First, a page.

People assigned to an SPC role get full pay and benefits and remain eligible to seek and accept any posting that opens up in the school system. While unassigned to a ‘real’ position, they work in a school in a variety of capacities: as a second teacher, teacher’s helper, paraprofessional, small group instructor, or in a similar support role. This year there are around 45 SPC’s. Next year, given the inevitable whittling down of the 350 unassigned now, there will be another 50 to 75 SPC’s (but we cannot be sure how many) added to the group of current 45 SPC’s. Let’s assume there will be 100 or so SPC’s next year, as some of the current SPC’s will undoubtedly resign, retire, or naturally find a position.
Here, then, is the issue:
Given the above, there is a steady, though fluctuating, core of 50 to 100 SPC’s, who remain in that status each year, costing the district annually $5 to $10M. This year, 2/3 of these teachers have been rated proficient or exemplary. Some have been SPC’s for a few years, some for a year. To a person, they want to get out of the status, obtain a ‘real’ position, and get on with their careers. But they are not guaranteed placement as principals retain the right to say ‘no’ to any particular applicant.
Some of the SPC’s apply to many schools looking for virtually anything, others are more selective. Unless an SPC finds a school and is accepted there, s/he remains in this status without a time limit.
Why aren’t these folks laid off? Under the BTU contract each SPC is guaranteed this status (full pay and benefits) for years without limit. This guarantee is seniority-based and means that the SPC can continue in the status provided there is a person in the same subject area who is junior to the SPC, even if that junior person has a ‘real’ position. There is no time limit.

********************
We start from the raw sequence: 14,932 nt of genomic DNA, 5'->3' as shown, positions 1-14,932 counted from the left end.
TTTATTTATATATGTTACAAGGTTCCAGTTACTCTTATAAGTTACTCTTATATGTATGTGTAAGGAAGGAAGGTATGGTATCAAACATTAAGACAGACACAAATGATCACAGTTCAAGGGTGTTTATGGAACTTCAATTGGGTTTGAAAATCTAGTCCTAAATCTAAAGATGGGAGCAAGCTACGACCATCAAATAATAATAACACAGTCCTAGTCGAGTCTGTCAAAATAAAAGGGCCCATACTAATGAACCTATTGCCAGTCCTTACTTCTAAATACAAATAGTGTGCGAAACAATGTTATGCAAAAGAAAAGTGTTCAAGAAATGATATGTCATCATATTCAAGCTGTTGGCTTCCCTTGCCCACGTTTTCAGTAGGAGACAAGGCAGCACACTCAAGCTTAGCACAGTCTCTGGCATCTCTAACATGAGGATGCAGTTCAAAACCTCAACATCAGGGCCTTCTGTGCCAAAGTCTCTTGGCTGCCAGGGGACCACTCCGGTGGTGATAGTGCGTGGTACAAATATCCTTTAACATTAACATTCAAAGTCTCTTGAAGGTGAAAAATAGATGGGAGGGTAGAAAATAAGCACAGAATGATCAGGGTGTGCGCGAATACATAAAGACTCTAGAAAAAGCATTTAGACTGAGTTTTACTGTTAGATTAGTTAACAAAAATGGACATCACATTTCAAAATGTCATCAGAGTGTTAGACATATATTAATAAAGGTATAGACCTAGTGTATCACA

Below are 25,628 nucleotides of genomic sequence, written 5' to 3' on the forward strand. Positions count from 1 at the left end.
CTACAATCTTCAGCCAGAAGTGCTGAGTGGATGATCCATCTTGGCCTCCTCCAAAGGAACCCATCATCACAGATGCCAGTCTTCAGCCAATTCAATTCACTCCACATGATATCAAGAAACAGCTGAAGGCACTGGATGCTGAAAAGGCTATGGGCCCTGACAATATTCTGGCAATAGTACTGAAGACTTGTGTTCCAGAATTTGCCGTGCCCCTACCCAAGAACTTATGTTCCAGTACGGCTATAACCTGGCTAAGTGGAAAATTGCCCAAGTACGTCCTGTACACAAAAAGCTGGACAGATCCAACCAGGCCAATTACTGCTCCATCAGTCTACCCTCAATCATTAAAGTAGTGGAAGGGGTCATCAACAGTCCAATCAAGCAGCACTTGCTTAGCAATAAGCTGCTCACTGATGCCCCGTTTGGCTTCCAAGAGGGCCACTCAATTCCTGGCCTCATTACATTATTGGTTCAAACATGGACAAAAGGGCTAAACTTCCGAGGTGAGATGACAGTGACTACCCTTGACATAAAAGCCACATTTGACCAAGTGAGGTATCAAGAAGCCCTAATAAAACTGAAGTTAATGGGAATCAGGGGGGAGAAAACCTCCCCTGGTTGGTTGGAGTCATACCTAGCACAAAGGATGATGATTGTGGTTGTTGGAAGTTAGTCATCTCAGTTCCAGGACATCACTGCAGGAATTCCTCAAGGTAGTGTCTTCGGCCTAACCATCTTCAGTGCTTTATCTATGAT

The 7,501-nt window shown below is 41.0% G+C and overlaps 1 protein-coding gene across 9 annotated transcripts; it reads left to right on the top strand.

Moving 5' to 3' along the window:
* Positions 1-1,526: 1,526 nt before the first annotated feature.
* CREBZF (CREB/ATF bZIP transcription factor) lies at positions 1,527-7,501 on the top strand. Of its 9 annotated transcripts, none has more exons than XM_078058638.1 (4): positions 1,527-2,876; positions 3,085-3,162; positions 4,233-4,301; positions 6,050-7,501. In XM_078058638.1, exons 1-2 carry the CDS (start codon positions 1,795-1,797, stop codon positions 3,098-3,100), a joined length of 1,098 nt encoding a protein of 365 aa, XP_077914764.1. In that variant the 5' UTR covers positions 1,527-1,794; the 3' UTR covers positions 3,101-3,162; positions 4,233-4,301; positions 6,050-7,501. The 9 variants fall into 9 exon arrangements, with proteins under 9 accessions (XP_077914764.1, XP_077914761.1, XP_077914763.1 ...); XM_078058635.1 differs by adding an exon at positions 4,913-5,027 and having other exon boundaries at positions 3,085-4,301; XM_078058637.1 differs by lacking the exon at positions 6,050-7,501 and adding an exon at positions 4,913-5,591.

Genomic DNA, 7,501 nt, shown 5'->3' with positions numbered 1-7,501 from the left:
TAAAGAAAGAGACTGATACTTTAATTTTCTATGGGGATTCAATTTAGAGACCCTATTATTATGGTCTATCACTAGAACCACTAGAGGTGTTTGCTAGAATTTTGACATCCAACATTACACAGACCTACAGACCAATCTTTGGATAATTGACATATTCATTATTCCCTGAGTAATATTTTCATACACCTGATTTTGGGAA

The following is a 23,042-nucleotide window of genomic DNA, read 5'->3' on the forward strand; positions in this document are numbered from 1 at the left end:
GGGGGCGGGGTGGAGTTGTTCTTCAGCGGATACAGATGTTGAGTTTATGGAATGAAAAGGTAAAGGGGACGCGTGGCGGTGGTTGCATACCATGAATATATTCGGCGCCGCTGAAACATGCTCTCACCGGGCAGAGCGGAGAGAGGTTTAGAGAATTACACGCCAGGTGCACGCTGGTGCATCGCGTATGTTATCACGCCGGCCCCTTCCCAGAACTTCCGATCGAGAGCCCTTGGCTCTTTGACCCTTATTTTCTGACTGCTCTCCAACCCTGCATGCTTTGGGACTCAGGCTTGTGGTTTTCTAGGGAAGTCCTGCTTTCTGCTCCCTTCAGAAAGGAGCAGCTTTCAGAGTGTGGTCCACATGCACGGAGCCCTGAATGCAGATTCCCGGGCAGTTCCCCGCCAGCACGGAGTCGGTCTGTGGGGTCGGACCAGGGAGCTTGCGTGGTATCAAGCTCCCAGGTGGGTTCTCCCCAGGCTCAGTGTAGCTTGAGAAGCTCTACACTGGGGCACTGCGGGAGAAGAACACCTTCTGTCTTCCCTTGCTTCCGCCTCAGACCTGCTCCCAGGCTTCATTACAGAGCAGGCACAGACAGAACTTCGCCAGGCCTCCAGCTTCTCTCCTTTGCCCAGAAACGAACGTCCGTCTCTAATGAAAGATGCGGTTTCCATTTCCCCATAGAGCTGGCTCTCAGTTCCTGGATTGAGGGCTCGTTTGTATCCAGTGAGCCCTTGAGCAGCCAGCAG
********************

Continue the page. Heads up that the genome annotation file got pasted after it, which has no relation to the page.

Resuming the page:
Under the state law, the SPC has a right, as well, to continue in the same status – notwithstanding the provisions of the BTU contract — provided a non-permanent or provisional employee is working in that subject area. This adds to their protection.
Bottom line: the SPC has a right to stay in that position indefinitely, even without a real spot to claim.
From our point of view, these SPCs should be working in productive, real positions. Each has been trained and vetted, each has been rigorously evaluated under a new state Performance Evaluation system that the district has agreed to, and each is in his/her predicament through no fault of his/her own. Each has undergone anywhere from 30 to hundreds of hours of yearly Professional Development. None of those in this capacity are there as a result of any disciplinary proceeding. This is no rubber room.
(There are teachers awaiting disciplinary proceedings, and this small group is sent home to await the disciplinary process. None of these is an SPC.)
From the school district’s point of view, a principal should have the right to hire any person s/he chooses and these excessed teachers (SPC’s) are never forced into a school. The normal teaching turnover is approximately 500 teaching positions per year. The existence of SPC’s adds another 50 to 100 positions that have to be filled. This year the department has hired 600 new teachers.
We’d like to see the district put the SPC’s to work at their full capacity as teachers in the fields in which they are fully trained and qualified, and save anywhere from $5-10M per year. The school district, hiding behind the ideology of “not-forcing-a-person-into-a-position,” has the cash to withstand the cost of paying the unnecessary $5-$10M in yearly costs. We’d like to see the money used elsewhere.
Final point, in a circular twist to all of this – if the school department could redistribute the $5 to $10M that is spent on this issue, it would allow schools to add back teaching positions and cut back on the programmatic excessing that helps create the SPC problem in the first place.
In negotiations, we seek to keep the SPC’s employed in productive capacity until a ‘real’ vacancy opens up. The school district wishes to put a time limit on each SPC’s status and have us waive their contractual and statutory rights to employment. If that were to happen, eventually, dozens or even hundreds of fully qualified, experienced teachers would end up unemployed, while the school district hires new, generally inexperienced, and much cheaper teachers (starting teachers make about 35% less than those at the top of the salary schedule) to replace them.